I am a fairly open person. I don't really care who knows me, or what they think of me. It is the few that I allow into my close perimeter of friends that I give concern to. For that matter, I have never really cared who knows of me or sees me for who I am online. Maybe this is foolish, as there are far too many people willing to take advantage of this and could easily use it against me if they chose, but I am of the opinion we only live once, and this is what living is for me. The online world is a fundamental part of my life and who I am, so I take risks and make choices others consider foolish. Take my brother for example. He won't even buy from Amazon for fear of having his details cloned. I respect that. He has his opinion and impression of the world online, and while we have discussed and debated it, I am able to accept that if it were a person like my brother reading something I'd written, then he'd most certainly not be leaving a comment or feedback, no matter how much the story moved him.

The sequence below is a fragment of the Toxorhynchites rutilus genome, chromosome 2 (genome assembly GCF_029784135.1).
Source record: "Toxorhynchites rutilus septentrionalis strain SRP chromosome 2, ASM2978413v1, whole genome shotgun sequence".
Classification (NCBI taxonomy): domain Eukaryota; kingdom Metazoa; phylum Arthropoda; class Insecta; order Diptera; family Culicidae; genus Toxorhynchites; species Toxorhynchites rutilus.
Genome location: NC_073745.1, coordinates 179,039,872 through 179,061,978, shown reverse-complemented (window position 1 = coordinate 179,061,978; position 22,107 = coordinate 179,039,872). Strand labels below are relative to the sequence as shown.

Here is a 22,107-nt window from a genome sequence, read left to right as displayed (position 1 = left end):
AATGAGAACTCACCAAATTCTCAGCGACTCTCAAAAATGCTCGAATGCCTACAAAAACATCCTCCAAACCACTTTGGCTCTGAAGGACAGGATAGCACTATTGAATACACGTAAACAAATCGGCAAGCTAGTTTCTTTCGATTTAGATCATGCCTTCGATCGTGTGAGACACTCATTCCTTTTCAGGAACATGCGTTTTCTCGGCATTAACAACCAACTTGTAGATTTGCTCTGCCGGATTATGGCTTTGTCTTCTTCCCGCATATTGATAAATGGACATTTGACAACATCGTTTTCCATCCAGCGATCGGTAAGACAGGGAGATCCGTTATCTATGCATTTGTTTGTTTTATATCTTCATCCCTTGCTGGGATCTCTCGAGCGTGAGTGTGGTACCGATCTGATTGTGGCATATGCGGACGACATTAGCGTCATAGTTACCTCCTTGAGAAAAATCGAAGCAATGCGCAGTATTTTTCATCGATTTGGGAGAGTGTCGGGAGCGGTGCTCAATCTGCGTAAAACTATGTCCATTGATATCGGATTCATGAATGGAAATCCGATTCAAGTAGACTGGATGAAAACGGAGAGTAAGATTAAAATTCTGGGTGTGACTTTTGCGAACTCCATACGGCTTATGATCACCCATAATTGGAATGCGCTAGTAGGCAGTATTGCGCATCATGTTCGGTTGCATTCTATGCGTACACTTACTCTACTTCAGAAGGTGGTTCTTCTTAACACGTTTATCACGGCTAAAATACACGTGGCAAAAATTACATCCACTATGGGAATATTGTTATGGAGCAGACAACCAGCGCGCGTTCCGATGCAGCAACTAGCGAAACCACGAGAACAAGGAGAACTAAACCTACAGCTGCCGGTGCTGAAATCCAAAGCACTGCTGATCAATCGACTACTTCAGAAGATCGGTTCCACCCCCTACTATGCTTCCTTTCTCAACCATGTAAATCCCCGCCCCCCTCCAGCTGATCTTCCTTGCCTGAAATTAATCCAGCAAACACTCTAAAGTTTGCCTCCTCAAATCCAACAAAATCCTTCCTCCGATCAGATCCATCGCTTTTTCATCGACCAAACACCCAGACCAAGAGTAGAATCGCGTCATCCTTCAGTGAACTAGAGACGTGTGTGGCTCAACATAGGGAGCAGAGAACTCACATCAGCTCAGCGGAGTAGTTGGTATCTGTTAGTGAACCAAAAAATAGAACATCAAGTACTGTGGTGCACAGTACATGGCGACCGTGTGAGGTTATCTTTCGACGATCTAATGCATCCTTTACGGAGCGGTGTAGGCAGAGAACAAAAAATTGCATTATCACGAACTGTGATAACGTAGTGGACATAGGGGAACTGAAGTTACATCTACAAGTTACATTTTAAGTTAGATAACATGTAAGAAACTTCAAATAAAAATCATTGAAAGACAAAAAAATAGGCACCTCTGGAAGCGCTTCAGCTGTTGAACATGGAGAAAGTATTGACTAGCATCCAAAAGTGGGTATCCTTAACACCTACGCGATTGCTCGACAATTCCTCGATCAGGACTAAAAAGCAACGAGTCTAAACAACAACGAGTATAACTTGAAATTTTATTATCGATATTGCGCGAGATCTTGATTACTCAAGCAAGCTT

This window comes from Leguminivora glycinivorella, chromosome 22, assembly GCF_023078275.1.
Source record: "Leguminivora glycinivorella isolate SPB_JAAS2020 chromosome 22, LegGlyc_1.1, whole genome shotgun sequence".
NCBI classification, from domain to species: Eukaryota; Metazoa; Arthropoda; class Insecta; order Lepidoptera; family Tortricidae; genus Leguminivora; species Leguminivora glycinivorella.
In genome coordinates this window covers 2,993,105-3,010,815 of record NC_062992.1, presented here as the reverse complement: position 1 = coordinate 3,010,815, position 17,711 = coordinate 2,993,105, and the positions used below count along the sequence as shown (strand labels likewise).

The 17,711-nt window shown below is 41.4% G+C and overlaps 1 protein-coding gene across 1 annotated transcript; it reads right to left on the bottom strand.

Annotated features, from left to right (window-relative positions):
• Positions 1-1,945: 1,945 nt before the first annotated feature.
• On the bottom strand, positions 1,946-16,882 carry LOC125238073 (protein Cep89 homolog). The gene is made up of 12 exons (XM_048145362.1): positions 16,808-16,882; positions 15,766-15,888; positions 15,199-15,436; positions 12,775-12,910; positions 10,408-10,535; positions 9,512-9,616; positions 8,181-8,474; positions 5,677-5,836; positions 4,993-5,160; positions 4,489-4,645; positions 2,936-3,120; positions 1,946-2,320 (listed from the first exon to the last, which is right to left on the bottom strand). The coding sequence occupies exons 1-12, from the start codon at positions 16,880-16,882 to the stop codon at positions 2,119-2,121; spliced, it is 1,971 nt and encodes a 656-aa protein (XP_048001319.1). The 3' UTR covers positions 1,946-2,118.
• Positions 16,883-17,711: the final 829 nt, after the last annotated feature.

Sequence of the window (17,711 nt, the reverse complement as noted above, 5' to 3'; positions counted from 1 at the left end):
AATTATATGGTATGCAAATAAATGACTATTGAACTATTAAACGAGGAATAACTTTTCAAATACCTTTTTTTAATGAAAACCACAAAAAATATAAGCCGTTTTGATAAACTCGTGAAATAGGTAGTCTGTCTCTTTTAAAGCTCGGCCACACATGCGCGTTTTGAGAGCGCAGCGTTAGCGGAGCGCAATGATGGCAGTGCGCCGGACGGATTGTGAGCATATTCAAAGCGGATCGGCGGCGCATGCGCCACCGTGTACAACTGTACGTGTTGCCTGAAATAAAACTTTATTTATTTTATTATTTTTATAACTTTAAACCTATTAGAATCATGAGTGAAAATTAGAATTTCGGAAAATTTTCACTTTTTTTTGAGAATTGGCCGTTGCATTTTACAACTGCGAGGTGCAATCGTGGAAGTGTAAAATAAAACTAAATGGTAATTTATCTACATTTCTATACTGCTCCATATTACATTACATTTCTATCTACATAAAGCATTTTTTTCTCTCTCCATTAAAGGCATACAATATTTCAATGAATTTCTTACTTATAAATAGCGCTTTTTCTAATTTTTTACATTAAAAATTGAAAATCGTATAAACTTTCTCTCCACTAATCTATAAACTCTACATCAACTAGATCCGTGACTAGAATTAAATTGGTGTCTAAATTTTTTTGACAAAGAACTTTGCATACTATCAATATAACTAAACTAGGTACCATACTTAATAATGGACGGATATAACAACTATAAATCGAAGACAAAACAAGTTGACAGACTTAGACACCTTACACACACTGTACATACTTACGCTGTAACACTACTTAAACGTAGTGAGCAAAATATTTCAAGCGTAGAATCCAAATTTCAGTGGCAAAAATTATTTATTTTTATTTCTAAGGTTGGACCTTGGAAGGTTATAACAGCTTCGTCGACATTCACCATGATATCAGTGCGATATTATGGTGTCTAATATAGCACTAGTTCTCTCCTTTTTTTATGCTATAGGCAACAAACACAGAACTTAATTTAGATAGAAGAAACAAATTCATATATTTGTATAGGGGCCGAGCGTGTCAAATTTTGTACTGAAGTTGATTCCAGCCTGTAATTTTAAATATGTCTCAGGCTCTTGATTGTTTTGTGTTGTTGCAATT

Another thing I have noticed is that friends online are very loyal and we gather around each other and support each other. Now some people are better at interacting across a large divide of people, but if you are like me, you love to talk to everyone, you just don't let too many of them get too close. Hurt is a funny thing, and once bitten, twice shy the saying goes. In my case this is very much a reality of how I choose who to trust and let in to my ring of close friends.